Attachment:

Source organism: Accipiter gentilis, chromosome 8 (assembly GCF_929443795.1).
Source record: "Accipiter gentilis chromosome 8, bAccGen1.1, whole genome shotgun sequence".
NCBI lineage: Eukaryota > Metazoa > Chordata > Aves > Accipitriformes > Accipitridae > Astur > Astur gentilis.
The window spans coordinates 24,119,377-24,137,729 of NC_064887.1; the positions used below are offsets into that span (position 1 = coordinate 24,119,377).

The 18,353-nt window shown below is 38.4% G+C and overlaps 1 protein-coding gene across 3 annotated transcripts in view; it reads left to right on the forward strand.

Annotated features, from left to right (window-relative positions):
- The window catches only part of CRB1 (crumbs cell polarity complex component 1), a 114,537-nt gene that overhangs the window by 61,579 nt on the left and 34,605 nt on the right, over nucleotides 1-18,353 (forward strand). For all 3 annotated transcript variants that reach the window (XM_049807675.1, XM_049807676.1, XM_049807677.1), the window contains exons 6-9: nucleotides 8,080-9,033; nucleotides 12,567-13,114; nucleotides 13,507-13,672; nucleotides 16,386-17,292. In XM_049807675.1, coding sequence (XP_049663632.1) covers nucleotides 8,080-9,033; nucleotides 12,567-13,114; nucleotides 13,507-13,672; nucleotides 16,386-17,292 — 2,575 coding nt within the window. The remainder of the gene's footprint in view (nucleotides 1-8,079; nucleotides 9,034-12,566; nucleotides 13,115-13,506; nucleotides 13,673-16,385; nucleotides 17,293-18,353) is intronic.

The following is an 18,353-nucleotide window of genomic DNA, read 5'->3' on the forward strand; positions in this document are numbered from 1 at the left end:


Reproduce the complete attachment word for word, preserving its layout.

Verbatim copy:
Source organism: Accipiter gentilis, chromosome 8 (assembly GCF_929443795.1).
Source record: "Accipiter gentilis chromosome 8, bAccGen1.1, whole genome shotgun sequence".
NCBI lineage: Eukaryota > Metazoa > Chordata > Aves > Accipitriformes > Accipitridae > Astur > Astur gentilis.
The window spans coordinates 24,119,377-24,137,729 of NC_064887.1; the positions used below are offsets into that span (position 1 = coordinate 24,119,377).

The 18,353-nt window shown below is 38.4% G+C and overlaps 1 protein-coding gene across 3 annotated transcripts in view; it reads left to right on the forward strand.

Annotated features, from left to right (window-relative positions):
- The window catches only part of CRB1 (crumbs cell polarity complex component 1), a 114,537-nt gene that overhangs the window by 61,579 nt on the left and 34,605 nt on the right, over nucleotides 1-18,353 (forward strand). For all 3 annotated transcript variants that reach the window (XM_049807675.1, XM_049807676.1, XM_049807677.1), the window contains exons 6-9: nucleotides 8,080-9,033; nucleotides 12,567-13,114; nucleotides 13,507-13,672; nucleotides 16,386-17,292. In XM_049807675.1, coding sequence (XP_049663632.1) covers nucleotides 8,080-9,033; nucleotides 12,567-13,114; nucleotides 13,507-13,672; nucleotides 16,386-17,292 — 2,575 coding nt within the window. The remainder of the gene's footprint in view (nucleotides 1-8,079; nucleotides 9,034-12,566; nucleotides 13,115-13,506; nucleotides 13,673-16,385; nucleotides 17,293-18,353) is intronic.

The following is an 18,353-nucleotide window of genomic DNA, read 5'->3' on the forward strand; positions in this document are numbered from 1 at the left end: